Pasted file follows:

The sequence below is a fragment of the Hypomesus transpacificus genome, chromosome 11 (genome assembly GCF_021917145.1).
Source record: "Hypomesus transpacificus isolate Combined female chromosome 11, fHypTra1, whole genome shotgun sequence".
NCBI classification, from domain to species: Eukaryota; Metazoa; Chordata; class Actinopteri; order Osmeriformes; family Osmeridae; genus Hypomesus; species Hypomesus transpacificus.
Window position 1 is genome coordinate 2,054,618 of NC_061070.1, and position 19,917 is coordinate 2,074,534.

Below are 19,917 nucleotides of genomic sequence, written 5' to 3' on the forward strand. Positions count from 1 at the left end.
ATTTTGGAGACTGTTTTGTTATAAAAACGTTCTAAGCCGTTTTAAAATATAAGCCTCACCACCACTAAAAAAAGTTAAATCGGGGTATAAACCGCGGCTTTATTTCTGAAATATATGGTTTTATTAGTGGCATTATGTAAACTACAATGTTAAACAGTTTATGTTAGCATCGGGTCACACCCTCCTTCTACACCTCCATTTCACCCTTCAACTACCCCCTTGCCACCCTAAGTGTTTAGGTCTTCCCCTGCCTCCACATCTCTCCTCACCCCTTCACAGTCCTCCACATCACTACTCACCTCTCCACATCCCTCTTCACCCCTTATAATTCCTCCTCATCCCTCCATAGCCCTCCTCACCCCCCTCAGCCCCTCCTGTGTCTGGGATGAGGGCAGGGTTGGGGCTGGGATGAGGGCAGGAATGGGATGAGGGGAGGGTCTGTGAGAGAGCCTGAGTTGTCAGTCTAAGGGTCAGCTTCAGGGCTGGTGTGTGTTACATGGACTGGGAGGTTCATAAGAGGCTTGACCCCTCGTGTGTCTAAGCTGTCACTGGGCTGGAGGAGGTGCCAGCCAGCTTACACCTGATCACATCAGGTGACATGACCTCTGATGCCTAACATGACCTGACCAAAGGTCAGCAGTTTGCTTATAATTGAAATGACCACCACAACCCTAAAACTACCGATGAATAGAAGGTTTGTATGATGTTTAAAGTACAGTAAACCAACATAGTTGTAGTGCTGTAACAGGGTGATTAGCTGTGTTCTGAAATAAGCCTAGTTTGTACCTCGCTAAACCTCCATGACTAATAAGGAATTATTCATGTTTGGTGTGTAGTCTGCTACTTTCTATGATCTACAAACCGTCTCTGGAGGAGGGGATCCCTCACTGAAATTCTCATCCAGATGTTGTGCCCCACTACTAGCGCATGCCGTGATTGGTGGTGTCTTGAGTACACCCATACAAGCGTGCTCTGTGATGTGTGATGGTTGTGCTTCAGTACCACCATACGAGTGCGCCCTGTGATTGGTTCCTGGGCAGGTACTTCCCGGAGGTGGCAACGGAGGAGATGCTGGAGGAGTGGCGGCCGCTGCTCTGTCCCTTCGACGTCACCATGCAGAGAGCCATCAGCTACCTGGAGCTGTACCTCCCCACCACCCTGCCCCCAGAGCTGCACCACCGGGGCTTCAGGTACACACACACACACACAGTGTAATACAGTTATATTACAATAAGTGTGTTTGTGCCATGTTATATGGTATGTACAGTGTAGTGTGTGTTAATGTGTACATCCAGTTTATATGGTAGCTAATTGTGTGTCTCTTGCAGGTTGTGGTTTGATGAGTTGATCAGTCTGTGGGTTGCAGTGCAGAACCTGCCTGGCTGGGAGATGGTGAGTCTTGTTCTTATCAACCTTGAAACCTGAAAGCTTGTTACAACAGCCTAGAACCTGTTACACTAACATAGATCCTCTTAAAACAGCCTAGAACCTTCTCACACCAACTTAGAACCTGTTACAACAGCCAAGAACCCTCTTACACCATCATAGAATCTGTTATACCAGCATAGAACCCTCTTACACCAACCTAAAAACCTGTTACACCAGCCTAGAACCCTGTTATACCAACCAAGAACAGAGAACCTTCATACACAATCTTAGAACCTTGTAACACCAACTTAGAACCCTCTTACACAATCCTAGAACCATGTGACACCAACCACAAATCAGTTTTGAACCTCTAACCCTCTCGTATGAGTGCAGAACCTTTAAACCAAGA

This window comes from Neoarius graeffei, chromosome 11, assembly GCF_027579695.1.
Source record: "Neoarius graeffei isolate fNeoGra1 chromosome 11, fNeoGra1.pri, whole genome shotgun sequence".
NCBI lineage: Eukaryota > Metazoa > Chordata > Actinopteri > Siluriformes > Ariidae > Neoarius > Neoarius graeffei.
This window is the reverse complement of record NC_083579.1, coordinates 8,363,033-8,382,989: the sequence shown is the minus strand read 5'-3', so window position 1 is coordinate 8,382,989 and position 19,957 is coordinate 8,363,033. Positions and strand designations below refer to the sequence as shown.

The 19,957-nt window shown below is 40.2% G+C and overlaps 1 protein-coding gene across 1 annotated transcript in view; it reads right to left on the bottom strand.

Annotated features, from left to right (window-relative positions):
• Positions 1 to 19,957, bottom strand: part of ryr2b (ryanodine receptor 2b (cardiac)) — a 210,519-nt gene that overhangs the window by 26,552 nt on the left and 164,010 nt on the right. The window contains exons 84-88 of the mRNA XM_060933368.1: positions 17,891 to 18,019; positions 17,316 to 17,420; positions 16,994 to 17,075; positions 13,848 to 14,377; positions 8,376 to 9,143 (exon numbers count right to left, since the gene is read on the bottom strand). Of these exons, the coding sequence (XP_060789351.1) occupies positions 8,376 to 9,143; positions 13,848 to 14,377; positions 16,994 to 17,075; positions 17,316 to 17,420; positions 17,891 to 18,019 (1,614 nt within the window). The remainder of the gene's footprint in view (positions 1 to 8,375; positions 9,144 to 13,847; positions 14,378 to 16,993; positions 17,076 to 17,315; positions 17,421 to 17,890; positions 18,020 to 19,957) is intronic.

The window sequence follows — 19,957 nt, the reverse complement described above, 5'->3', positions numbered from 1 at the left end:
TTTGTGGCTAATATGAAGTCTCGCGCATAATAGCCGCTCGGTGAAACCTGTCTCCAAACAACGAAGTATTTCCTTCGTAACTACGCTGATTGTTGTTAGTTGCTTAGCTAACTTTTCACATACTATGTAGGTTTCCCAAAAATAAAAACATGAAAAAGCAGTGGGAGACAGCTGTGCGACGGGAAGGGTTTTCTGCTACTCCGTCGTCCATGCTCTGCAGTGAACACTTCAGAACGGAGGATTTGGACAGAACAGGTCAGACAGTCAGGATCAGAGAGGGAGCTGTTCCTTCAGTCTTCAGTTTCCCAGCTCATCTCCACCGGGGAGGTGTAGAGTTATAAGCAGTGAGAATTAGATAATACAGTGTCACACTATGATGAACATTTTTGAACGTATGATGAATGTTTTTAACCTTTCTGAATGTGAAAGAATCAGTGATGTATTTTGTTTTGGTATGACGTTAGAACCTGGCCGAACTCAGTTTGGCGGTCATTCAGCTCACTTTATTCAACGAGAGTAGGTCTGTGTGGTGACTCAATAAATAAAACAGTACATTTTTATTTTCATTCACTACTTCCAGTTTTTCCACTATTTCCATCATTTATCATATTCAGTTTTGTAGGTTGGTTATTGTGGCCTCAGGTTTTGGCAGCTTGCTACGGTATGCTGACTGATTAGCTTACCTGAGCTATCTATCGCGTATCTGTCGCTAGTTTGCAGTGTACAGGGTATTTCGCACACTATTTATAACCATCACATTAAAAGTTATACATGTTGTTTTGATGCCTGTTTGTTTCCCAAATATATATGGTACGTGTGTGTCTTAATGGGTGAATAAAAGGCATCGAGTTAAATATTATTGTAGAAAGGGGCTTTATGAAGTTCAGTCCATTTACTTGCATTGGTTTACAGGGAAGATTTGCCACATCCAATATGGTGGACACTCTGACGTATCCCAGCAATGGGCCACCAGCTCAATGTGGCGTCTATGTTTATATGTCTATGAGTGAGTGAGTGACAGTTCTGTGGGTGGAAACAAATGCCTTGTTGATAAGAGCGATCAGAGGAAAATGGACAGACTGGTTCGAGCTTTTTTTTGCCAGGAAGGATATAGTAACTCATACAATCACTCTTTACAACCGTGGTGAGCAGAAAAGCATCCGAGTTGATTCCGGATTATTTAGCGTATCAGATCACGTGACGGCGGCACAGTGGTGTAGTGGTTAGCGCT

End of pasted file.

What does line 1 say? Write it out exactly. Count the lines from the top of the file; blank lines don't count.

The sequence below is a fragment of the Hypomesus transpacificus genome, chromosome 11 (genome assembly GCF_021917145.1).